–Jon Kabat-Zinn, “The Reluctant Guru,” Psychotherapy Networker

jon kabat-zinn

Events: Gamelan Kusuma Laras concerts, May 30-31

May 28, 2015

You may or may not know that I’ve been playing gamelan for several years now.  You may or may not know what gamelan music is….

Gamelan Kusuma Laras in rehearsal

Gamelan Kusuma Laras in rehearsal

Gamelan is an Indonesian percussion ensemble that comes in two varieties, Balinese and Javanese. Our group, Gamelan Kusuma Laras, is Javanese and specializes in music specifically from Solo, one of the cities in Central Java.  Javanese gamelan music is rich, dense, polyphonic, precise, meditative, quite exotic. There’s also a fair amount of singing, for solo voice and choruses, but the singing is part of the orchestral blend, not front and center the way it is in a lot of Western vocal music. Hearing recordings of gamelan music, it’s almost impossible to imagine how it is produced. Seeing the various instruments and how they’re played is a treat in itself.

Gamelan is definitely not for everyone. But if you’re curious about music from other cultures or know a little bit about gamelan, this would be a great opportunity to experience the music live.

The concert is about two hours long and is  preceded by 15 minutes of “welcoming music.” The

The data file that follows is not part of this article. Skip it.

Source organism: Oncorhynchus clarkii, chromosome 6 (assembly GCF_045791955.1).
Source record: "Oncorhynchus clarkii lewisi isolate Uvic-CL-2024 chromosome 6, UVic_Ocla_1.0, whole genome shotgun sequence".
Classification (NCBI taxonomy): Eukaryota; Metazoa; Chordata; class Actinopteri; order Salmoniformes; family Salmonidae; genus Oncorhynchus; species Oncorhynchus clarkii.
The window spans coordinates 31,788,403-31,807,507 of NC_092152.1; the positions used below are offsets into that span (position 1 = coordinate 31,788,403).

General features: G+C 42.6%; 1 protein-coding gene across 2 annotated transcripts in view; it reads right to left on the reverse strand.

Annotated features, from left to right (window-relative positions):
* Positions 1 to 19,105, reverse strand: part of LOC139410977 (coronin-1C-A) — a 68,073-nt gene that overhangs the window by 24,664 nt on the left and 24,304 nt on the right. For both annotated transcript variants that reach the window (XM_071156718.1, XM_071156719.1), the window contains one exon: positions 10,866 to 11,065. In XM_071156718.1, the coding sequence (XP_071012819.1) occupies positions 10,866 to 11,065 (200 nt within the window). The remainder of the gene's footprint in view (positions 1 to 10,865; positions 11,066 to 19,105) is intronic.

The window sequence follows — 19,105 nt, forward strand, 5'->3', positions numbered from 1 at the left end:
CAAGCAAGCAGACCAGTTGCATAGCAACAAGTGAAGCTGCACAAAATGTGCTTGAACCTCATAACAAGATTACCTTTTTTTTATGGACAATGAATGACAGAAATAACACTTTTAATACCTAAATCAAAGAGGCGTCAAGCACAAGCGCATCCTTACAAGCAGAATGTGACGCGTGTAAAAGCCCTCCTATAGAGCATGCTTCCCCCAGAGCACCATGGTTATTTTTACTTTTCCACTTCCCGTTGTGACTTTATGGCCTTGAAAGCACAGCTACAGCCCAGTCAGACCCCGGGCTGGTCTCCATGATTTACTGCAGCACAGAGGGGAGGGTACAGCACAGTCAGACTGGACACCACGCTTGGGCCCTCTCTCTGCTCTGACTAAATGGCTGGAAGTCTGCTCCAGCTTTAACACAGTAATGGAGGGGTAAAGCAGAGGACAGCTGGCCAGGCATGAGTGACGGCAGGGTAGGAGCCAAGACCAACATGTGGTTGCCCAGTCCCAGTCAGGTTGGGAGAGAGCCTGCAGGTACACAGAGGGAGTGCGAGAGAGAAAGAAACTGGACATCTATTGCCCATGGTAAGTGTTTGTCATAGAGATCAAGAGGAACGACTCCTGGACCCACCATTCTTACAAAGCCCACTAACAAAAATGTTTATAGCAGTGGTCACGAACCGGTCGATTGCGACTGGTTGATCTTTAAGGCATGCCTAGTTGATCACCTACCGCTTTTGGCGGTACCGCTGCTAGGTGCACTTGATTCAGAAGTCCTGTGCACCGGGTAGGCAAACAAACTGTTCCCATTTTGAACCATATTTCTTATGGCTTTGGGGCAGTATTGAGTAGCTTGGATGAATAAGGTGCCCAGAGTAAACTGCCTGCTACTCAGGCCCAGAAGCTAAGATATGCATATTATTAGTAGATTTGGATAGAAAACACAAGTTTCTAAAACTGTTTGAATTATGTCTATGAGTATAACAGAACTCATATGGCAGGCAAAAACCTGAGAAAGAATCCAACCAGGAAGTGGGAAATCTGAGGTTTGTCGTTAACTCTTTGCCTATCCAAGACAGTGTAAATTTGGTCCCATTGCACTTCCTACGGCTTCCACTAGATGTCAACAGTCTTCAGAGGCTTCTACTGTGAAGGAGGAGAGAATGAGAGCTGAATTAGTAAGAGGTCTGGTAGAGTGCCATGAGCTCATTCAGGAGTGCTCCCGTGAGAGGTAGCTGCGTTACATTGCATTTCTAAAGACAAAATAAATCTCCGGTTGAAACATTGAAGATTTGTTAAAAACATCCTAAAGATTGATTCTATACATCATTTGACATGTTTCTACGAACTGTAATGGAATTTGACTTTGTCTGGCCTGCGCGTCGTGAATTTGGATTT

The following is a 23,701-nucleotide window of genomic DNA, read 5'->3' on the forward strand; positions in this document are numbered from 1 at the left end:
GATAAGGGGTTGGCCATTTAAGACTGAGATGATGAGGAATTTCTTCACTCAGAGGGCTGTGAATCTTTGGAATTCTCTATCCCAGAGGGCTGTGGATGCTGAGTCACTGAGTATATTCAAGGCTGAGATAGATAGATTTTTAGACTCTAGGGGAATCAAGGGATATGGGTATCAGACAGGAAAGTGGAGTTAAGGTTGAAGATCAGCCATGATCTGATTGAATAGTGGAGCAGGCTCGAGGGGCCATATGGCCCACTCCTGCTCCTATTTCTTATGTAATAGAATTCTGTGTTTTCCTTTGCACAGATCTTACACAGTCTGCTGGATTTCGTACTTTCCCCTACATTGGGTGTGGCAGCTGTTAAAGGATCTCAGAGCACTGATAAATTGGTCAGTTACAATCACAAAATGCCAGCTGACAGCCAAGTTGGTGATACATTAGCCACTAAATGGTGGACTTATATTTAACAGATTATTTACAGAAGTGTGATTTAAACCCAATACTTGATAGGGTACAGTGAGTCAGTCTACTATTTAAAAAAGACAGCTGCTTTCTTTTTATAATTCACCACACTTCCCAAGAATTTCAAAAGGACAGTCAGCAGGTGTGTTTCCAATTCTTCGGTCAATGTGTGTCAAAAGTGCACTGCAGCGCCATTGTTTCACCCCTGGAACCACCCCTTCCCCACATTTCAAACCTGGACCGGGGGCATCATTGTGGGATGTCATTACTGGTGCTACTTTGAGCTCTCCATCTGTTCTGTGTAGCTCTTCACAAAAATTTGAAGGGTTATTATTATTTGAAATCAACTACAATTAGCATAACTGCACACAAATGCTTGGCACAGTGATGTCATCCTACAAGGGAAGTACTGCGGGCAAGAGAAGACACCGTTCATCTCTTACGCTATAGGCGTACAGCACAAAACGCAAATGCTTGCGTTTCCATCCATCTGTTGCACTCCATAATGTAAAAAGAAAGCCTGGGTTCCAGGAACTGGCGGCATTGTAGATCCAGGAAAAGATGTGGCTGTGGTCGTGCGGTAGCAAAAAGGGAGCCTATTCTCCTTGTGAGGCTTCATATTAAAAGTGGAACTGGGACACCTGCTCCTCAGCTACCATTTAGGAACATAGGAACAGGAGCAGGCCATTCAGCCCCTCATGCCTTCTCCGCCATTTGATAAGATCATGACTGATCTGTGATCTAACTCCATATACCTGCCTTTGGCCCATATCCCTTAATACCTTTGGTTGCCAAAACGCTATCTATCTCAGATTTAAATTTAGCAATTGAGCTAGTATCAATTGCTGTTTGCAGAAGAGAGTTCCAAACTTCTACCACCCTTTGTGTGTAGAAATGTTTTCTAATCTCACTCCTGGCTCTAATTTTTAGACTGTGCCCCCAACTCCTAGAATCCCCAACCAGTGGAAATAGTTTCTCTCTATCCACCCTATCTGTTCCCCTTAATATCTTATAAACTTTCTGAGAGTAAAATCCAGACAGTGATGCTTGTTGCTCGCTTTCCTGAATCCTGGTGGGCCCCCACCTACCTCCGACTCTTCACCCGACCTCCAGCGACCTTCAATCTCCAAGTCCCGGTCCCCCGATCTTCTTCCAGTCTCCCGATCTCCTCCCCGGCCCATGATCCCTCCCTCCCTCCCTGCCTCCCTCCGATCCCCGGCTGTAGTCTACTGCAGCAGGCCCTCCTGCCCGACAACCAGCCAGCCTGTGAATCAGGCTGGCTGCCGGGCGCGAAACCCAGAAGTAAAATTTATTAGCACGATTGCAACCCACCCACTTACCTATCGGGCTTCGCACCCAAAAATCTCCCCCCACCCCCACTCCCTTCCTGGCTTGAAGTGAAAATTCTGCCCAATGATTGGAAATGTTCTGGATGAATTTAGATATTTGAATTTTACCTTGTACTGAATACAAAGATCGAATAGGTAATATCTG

program includes a bunch of unusually intricate and cool pieces, and I’m delighted that I’ll be playing on all the pieces we’re playing. One of the guest  vocalists will be the extraordinary Jessika Kenney, and we will also be joined by a terrific dancer performing in full makeup and costume.

The concert takes place at the Indonesian  Consulate, a beautiful old New York mansion at 5 E. 68th Street. At intermission, very delicious Javanese snacks will be served free of charge. And the tickets are only $20. (You can buy them online here.) Check it out and let me know what you think.

concert postcard


Culture Vulture/Photo Diary: inaugural visit to the new Whitney Museum

May 27, 2015

Sunday afternoon of Memorial Day weekend seemed like a perfectly good time to check out the new downtown West Village Whitney Museum, trying hard not to gloat too much as we floated past the long line of people waiting to get in to flash our press passes for immediate admission. All the reviews you’ve read are accurate. The building is a triumph — as art barn, as public space, as neighborhood hub, as people-watching hotspot, as all-round groovy destination. The outdoor spaces are unexpectedly brilliant, welcome opportunities to catch your breath from the overstimulation from the art on display and fun to look out and around from. Meanwhile, the opening exhibition — “America Is Hard to See” — is an ambitious, thoughtful, often revelatory selection from the Whitney’s vast permanent collection. I’ll go back and revisit, but on the first pass here are a few works new to me that caught my eye and dragged me ten feet: